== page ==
In light of broad public opposition to a potential Sinclair-Tribune merger, along with FCC Chairman Ajit Pai expressing “serious concerns” today, it is clear that the parties should abandon their proposed merger.
Pai’s concerns echoed one of the points in an FCC petition CWA, NABET-CWA, and the Newsguild-CWA recently filed to deny the merger: that Sinclair’s so-called ‘sidecar’ agreements should be viewed as a way to maintain control of stations after supposedly divesting them.
CWA’s petition also pointed out that the merger does not serve the public interest, would violate the congressionally mandated 39 percent national audience cap, reduce competition, harm localism, eliminate jobs, and diminish viewpoint diversity. There is broad opposition to the Sinclair-Tribune merger among labor unions; civil rights, consumer, and public interest organizations; cable, satellite TV, and rural broadband providers; independent news and entertainment programmers; as well as many members of Congress, state attorneys general, and members of the general public.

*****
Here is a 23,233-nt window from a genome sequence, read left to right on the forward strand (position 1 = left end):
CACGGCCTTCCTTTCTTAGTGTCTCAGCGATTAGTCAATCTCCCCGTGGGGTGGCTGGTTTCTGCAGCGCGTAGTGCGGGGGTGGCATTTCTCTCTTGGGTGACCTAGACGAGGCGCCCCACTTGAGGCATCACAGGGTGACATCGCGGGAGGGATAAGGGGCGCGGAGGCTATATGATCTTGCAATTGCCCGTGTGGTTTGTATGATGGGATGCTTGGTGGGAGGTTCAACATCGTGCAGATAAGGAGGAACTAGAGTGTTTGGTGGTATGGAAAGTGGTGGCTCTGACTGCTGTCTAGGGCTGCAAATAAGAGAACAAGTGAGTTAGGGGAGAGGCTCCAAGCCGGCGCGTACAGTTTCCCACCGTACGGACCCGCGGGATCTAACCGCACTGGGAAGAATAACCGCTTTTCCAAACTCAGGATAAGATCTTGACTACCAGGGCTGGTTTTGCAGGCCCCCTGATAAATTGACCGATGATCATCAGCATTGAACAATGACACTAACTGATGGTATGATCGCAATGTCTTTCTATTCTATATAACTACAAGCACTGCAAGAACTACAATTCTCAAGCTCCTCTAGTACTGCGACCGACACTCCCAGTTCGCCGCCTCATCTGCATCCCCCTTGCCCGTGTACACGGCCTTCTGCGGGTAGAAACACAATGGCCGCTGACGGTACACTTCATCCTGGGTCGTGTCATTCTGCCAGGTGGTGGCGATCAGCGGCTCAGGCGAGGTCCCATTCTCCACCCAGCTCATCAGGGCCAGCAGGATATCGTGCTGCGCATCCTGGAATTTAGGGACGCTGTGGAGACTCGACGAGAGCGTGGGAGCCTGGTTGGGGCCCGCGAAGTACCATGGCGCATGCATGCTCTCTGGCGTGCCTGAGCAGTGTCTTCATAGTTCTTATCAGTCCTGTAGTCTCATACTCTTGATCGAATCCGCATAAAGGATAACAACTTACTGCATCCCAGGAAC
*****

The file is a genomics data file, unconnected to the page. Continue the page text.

CWA has led the fight to stop this ill-advised merger by submitting an FCC petition to deny the merger, rallying against the merger, and encouraging activists to submit comments to the FCC. The FCC's website shows over 19,000 comments on the merger, and most appear to be in opposition.
Sinclair recently faced widespread criticism for a video showing news anchors from numerous local news networks owned by Sinclair reading talking points that support one political party’s narrative about the media. Forcing a particular viewpoint across stations – as opposed to letting local stations compete for stories and elevate issues important to local communities – results in propaganda.
Sinclair also has a long history of cutting jobs when it acquires stations, which means more pre-packaged segments and cookie-cutter scripts and less local news coverage that reflects the concerns and interests of the communities that these stations serve.